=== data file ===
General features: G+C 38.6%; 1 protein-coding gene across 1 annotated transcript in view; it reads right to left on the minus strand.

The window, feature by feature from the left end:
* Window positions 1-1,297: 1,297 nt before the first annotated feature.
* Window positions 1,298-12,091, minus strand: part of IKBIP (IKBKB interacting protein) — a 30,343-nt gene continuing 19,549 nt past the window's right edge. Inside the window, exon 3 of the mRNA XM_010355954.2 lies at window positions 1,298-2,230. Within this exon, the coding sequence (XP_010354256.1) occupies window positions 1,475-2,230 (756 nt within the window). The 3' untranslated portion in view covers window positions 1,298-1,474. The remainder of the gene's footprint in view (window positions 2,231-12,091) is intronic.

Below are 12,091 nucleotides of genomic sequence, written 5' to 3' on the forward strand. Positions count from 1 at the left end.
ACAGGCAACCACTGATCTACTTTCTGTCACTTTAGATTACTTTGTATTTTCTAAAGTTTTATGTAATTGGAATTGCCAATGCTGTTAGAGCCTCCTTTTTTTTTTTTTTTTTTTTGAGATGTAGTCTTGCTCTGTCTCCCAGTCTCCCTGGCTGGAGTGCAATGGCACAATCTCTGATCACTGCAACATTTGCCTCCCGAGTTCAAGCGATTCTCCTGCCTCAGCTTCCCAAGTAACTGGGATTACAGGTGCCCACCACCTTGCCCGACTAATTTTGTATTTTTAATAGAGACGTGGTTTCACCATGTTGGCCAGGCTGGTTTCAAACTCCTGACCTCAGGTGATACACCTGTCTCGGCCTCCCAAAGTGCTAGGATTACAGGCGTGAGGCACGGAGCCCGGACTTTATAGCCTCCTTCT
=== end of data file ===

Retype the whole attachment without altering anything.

General features: G+C 38.6%; 1 protein-coding gene across 1 annotated transcript in view; it reads right to left on the minus strand.

The window, feature by feature from the left end:
* Window positions 1-1,297: 1,297 nt before the first annotated feature.
* Window positions 1,298-12,091, minus strand: part of IKBIP (IKBKB interacting protein) — a 30,343-nt gene continuing 19,549 nt past the window's right edge. Inside the window, exon 3 of the mRNA XM_010355954.2 lies at window positions 1,298-2,230. Within this exon, the coding sequence (XP_010354256.1) occupies window positions 1,475-2,230 (756 nt within the window). The 3' untranslated portion in view covers window positions 1,298-1,474. The remainder of the gene's footprint in view (window positions 2,231-12,091) is intronic.

Below are 12,091 nucleotides of genomic sequence, written 5' to 3' on the forward strand. Positions count from 1 at the left end.
ACAGGCAACCACTGATCTACTTTCTGTCACTTTAGATTACTTTGTATTTTCTAAAGTTTTATGTAATTGGAATTGCCAATGCTGTTAGAGCCTCCTTTTTTTTTTTTTTTTTTTTGAGATGTAGTCTTGCTCTGTCTCCCAGTCTCCCTGGCTGGAGTGCAATGGCACAATCTCTGATCACTGCAACATTTGCCTCCCGAGTTCAAGCGATTCTCCTGCCTCAGCTTCCCAAGTAACTGGGATTACAGGTGCCCACCACCTTGCCCGACTAATTTTGTATTTTTAATAGAGACGTGGTTTCACCATGTTGGCCAGGCTGGTTTCAAACTCCTGACCTCAGGTGATACACCTGTCTCGGCCTCCCAAAGTGCTAGGATTACAGGCGTGAGGCACGGAGCCCGGACTTTATAGCCTCCTTCT